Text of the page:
Meaning of cross-sectional in English:


Pronunciation /krɒsˈsɛkʃ(ə)n(ə)l/


  • 1Exposed by making a straight cut through a solid form, especially at right angles to an axis.

    ‘the cross-sectional area of the wood’
    • ‘The angled cross-sectional profile of the building appears to bellow or expand outwards.’
    • ‘CAT scan is a computerized x-ray procedure that produces cross-sectional images of the human body.’
    • ‘The 3D model of the existing structure makes it easy to determine cross-sectional dimensions at any point, in order to highlight areas where additional supports are required.’
    • ‘Fat thickness was estimated using the cross-sectional image.’
    • ‘Since the sample isn't literally being sliced, we can see cross-sectional views of living cells, tissues, and organisms without harm.’
    • ‘I concluded that the building's smallest cross-sectional area would have to be located just upwind of the living area and not at the exit opening.’
    • ‘His installation piece, Dig, edges an open stairwell with a thick cross-sectional layer of faux topsoil and plants, as if the earth were reclaiming the site.’
    • ‘The cross-sectional area, or volume, of bone increases with age and training.’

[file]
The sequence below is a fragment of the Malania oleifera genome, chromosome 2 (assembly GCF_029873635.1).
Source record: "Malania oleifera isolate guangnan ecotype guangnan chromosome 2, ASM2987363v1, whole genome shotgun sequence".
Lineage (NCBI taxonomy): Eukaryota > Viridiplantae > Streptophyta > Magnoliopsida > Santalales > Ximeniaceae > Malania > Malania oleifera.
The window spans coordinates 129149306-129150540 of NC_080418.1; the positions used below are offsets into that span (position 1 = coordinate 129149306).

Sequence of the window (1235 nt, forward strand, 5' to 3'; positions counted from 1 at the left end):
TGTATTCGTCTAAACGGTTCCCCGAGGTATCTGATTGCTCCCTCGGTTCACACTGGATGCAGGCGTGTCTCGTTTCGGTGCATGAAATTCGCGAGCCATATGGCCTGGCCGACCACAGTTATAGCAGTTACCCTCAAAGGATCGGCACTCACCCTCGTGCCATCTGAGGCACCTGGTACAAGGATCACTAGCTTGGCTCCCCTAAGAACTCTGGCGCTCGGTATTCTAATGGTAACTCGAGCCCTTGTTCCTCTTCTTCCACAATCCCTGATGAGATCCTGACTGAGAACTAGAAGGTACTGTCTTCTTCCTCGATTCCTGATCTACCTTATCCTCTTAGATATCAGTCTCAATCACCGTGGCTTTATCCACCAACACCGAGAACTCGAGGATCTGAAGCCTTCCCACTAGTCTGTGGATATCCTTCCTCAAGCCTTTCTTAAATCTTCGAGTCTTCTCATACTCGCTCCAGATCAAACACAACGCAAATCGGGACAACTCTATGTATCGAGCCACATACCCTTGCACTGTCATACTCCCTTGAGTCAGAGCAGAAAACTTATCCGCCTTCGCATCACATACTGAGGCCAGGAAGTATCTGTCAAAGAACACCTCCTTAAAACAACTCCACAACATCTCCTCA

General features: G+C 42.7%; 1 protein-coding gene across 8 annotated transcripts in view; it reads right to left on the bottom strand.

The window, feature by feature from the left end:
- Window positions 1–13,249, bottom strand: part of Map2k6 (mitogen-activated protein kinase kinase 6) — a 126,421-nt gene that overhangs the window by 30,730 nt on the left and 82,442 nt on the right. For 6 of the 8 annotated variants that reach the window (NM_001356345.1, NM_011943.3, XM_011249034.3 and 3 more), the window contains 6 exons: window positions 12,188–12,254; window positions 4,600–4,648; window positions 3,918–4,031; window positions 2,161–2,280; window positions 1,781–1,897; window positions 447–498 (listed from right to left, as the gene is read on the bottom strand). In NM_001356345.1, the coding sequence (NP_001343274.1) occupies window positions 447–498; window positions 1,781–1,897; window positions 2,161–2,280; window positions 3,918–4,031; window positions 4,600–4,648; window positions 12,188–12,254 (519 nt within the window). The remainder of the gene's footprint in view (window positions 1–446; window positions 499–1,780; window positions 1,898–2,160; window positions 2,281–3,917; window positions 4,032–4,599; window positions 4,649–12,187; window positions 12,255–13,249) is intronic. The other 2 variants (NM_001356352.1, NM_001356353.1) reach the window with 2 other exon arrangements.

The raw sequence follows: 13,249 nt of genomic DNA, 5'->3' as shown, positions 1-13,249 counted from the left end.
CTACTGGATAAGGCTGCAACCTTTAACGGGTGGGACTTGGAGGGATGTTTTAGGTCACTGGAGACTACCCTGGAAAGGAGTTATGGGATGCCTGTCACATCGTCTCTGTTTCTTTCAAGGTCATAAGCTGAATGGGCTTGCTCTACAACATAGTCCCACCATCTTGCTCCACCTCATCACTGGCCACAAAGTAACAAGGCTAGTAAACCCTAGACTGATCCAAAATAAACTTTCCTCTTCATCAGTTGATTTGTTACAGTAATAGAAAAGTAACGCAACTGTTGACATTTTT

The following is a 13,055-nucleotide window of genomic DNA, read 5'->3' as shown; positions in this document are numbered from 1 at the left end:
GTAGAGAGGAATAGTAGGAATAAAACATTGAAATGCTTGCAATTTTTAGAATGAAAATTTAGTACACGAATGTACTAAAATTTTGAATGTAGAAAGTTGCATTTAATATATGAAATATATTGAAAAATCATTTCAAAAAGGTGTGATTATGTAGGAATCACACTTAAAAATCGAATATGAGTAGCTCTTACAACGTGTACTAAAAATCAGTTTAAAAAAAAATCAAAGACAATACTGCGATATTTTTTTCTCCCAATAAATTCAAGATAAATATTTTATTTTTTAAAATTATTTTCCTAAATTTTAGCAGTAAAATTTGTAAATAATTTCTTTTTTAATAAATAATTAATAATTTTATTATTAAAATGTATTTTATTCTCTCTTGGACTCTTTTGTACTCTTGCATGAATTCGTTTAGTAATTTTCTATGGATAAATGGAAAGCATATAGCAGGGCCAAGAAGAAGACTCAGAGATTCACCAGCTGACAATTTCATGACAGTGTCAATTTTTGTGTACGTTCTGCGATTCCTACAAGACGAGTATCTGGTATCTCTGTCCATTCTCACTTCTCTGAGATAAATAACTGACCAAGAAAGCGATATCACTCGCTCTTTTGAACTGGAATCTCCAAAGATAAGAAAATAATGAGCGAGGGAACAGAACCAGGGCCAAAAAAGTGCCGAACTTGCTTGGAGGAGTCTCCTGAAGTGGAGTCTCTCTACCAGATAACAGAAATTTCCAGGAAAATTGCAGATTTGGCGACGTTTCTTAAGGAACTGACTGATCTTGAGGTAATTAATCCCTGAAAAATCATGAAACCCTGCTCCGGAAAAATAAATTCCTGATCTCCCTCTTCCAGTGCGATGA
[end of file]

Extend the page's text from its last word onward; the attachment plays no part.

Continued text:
• ‘The text includes a cross-sectional image of a female fetus at 65 days of gestation.’
    • ‘The many technical difficulties of increasing speed have been overcome by reducing the cross-sectional area of trains to decrease aerodynamic resistance and by reducing the weight of the vehicles.’
  • 2Constituting a typical or representative sample of a larger group.

    ‘a cross-sectional survey of high school students’
    • ‘Cross-sectional comparisons of school district performance should be possible.’
    • ‘The telephone survey used a cross-sectional sample of random-digit telephone listings to identify eligible subjects.’
    • ‘The data for this analysis come from a random sample, cross-sectional survey of Iowa soybean fields.’
    • ‘This study only examined cross-sectional differences among firms.’
    • ‘The difficulty of evaluating this argument is finding enough cross-sectional data to make valid comparisons.’
    • ‘These values are reasonable considering that the data used in the analysis are cross-sectional.’
    • ‘A second issue of concern when using cross-sectional data is sample size.’
    • ‘The authors estimate a cross-sectional wage equation for a set of developing countries for the 1973-1990 period.’
    • ‘The analysis proposed is a cross-sectional study, where the measurements of the independent variables are all in the same period of time (1998-1999).’
    • ‘Their work uses cross-sectional county-level data to measure the impact that the concealed weapon law has on violent crime.’